So often, the biggest challenge in writing is the most basic of steps: sitting down and staying there to do it. I think a lot about why it’s so hard to keep one’s butt in the chair – resistance, doubt, distractions, fear.

I know I’m not alone. It’s a solitary act, writing. And yet we, writers, are a tribe.

What if I created a community specifically to foster collective creative energy in a supportive environment? Offered a cozy space to focus on projects, our concentration on solo work buoyed by a group?

WIP websiteI’ve launched Write-In Paris (WIP) and would love for you to take a look. Think of it as a weekly date with your writing in good company. Consider it a membership to a writer’s gym – only this gym is always super fun with like-minded souls. You’ll commit to your writing practice and it’s a promise you’ll want to keep.

I’m looking forward to the rentree now. I can’t wait to put WIP into play!

Please visit the Write-In Paris (WIP) website for full details on schedules and pricing. Then, I hope you sign up!

Thoughts? Ideas? I welcome your suggestions of how to make WIP great and how to spread the word. Thank you!

Aeroflorale Flying Greenhouse Machine! (Do you Believe?)

A canicule across France this week with temperatures topping 100 degrees. People may be near hallucinating from the heat, but certainly I did not hallucinate this.

Aeroflore

Today, I lunched along the Canal de L’ourcq at an impossibly cute venue (possible post later) with friends from NYC passing through town. After, despite the chaleur, I decided to stroll my old ‘hood while they went in search of air conditioning.

As I approached the Villette, I saw first one, then another adolescent jump into the canal. Green, and with bits of garbage floating in it, the questionable nature of the water proved no deterrent for energetic teen boys needing to cool off.

I don’t wilt easily in heat, but I was feeling faint and knew it was time to head home. How happy I was to cut through the park and come upon a scene!

First view AerofloreYou can see for yourself the immense installation, an industrial-chic structure adorned all around with plants.

Several people in khaki uniforms were scaling and rappelling (!) from it, and naturally, a small crowd was gathered.

Qu’est-ce que c’est ce truc? I wondered who I could ask what this thing was, but I waited patiently in the sun to learn more.

One of the uniformed people was making a show with a separate contraption. Affixed to the contraption were regular party balloons, which it seemed he wanted to launch into space using the strange device. After much ta-do and several turnings of wheels…a cord snapped and instead of being launched, the balloons stayed right where they were.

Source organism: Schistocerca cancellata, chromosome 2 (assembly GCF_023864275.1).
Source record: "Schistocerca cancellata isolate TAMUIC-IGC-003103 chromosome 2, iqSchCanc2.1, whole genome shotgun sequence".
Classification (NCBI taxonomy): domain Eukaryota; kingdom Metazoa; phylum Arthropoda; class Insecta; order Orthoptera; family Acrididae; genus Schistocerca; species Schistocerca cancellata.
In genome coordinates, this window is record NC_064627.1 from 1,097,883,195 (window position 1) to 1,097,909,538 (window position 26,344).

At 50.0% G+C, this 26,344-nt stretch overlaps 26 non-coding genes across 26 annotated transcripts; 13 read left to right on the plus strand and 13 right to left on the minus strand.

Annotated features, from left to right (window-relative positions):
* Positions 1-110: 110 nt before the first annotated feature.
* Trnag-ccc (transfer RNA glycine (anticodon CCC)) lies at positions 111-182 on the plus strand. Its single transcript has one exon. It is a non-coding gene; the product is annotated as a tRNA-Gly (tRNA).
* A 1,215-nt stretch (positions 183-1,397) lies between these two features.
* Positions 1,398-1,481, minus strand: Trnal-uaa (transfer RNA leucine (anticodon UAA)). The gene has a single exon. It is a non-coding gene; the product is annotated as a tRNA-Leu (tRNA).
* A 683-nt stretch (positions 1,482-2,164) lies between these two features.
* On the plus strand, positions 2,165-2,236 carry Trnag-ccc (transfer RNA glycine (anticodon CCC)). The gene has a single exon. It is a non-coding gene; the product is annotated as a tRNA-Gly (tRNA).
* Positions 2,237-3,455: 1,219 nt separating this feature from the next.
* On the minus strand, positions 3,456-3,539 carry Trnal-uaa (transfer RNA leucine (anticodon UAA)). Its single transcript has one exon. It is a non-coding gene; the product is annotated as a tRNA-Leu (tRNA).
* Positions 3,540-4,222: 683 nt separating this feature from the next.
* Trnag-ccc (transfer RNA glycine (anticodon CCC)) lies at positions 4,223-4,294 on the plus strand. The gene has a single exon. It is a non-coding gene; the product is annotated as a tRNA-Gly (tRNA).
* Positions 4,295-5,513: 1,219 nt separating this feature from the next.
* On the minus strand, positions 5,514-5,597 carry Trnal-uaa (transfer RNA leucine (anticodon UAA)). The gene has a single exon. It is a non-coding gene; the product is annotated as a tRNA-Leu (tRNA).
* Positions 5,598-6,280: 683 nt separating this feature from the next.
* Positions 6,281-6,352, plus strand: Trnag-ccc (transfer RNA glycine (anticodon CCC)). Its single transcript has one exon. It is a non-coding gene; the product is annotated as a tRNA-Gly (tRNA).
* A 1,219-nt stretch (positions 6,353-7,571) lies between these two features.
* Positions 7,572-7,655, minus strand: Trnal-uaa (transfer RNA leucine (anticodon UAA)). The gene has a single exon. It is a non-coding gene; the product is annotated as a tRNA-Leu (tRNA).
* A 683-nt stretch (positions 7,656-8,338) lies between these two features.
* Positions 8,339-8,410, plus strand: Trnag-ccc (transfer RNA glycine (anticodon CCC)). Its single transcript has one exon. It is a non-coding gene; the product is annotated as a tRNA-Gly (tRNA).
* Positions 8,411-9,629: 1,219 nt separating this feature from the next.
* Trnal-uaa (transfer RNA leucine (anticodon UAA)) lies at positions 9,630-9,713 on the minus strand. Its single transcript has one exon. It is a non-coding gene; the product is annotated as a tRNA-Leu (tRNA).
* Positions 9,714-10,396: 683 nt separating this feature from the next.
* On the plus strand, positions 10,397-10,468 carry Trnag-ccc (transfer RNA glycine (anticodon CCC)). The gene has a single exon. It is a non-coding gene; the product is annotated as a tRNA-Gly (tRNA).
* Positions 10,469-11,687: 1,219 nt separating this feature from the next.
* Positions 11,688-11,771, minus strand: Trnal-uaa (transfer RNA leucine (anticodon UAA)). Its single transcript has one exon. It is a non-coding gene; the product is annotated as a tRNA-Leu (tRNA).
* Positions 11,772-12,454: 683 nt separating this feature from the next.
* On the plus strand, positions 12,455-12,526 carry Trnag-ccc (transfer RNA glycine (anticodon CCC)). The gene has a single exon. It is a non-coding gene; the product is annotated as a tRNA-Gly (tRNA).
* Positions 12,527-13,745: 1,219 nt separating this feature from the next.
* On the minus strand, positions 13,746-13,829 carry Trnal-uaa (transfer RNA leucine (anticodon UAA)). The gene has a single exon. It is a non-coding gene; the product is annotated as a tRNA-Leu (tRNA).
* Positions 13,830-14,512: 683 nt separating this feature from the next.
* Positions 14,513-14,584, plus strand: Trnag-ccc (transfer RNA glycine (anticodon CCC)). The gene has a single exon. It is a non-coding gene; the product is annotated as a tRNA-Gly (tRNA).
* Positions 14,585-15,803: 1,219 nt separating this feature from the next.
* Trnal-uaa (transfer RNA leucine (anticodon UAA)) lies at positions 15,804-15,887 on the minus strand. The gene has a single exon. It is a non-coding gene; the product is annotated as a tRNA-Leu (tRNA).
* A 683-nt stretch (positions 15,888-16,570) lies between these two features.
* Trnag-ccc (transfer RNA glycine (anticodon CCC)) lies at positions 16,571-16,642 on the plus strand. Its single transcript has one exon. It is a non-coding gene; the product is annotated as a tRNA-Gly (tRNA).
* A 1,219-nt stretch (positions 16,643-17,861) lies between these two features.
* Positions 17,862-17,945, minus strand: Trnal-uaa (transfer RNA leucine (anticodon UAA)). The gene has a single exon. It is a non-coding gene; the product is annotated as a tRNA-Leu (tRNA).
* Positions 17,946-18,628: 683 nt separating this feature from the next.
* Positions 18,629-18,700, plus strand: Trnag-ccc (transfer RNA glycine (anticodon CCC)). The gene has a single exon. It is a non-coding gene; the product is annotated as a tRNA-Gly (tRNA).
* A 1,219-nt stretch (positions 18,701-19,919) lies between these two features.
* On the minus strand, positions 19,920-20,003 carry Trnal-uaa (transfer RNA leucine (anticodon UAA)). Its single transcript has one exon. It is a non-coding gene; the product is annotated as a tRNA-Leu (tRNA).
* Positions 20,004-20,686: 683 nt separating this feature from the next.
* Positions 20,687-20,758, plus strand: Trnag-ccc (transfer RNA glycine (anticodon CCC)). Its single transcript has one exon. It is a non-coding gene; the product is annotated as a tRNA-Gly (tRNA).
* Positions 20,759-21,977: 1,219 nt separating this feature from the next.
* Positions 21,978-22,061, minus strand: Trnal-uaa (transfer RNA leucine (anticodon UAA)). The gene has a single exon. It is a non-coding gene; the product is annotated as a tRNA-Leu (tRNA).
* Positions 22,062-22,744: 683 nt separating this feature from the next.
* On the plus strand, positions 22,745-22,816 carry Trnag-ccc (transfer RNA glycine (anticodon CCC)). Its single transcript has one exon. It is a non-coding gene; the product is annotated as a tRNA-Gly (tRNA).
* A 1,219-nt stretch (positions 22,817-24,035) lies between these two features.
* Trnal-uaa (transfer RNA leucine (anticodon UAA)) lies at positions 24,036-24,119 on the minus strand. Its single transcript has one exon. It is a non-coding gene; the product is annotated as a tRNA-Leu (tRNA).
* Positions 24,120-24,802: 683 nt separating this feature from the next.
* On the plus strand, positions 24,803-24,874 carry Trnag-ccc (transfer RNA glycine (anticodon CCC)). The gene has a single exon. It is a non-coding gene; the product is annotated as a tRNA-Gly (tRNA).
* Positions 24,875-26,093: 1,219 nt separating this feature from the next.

actor aeroflorale

“That’s never happened before!” he said.

More adjustments were made, and finally he freed the balloons from the machine with a scissors. He held the balloons aloft then let them go. They floated into the sky. The audience applauded.

(Um, that guy simply let regular balloons fly away. Is that really a feat?)Actor Aeroflorale

What’s going on here? I have a new question now, and I scan the crowd for someone who seems most likely to have answers. I see a white-haired woman speaking to a few teenagers. She’s nodding confidently. I scoot closer to her. She looks like one of those people who makes it her business to know other people’s business. Just the kind of person I’m seeking.

“…it was in Madagascar,” she’s saying, as I slide closer to her.

“No!” says a young woman. “That’s where I’m from. That’s far away!”

“And it will fly to Iceland next,” she continues.

Two young men laugh good-naturedly. “No, Madame. That’s not possible.”

“That’s what they said. I live right across the street. I didn’t see it one night. Then the next morning, it was here! It landed!”

“No,” look at it. “It’s decor, Madame. Decoration!”

Continue reading ‘Aeroflorale Flying Greenhouse Machine! (Do you Believe?)’

Hot Diggity: Sun Therapy & L’atypique

Rue Alexandre Dumas - springA surreal Sunday scene: I’m walking down Rue Alexandre Dumas, my familiar street made new when it’s washed in spring’s bright light. I fall behind two young French girls – they couldn’t have been more than 9 or 10 – on the corner near Conforama. One has an iPhone pressed to her ear, her blond tresses nearly covering the device. She’s speaking into it seriously, while her friend patiently waits.

When her serious talk is through she hangs up and becomes lighthearted again, and the two friends begin chatting and laughing. By this time, I’ve passed them, my long legs carrying me much faster than theirs.

Then, from behind me, I hear:

“I like the way you work it. No diggity, I got to bag it up, bag it up
I like the way you work it. No diggity, I got to bag it up…”

And the girls are singing along! When Dr. Dre starts rapping, they even keep pace with that, too.

A deep look of confusion has overtaken my face, then my lips spread into a huge grin, even while I’m shaking my head. How in the world do these little French girls 1) know this song twice as old as they are (1996, baby!) 2) keep up with the lyrics (do they have any idea what they’re saying?). I’m surprised and slightly disconcerted, too.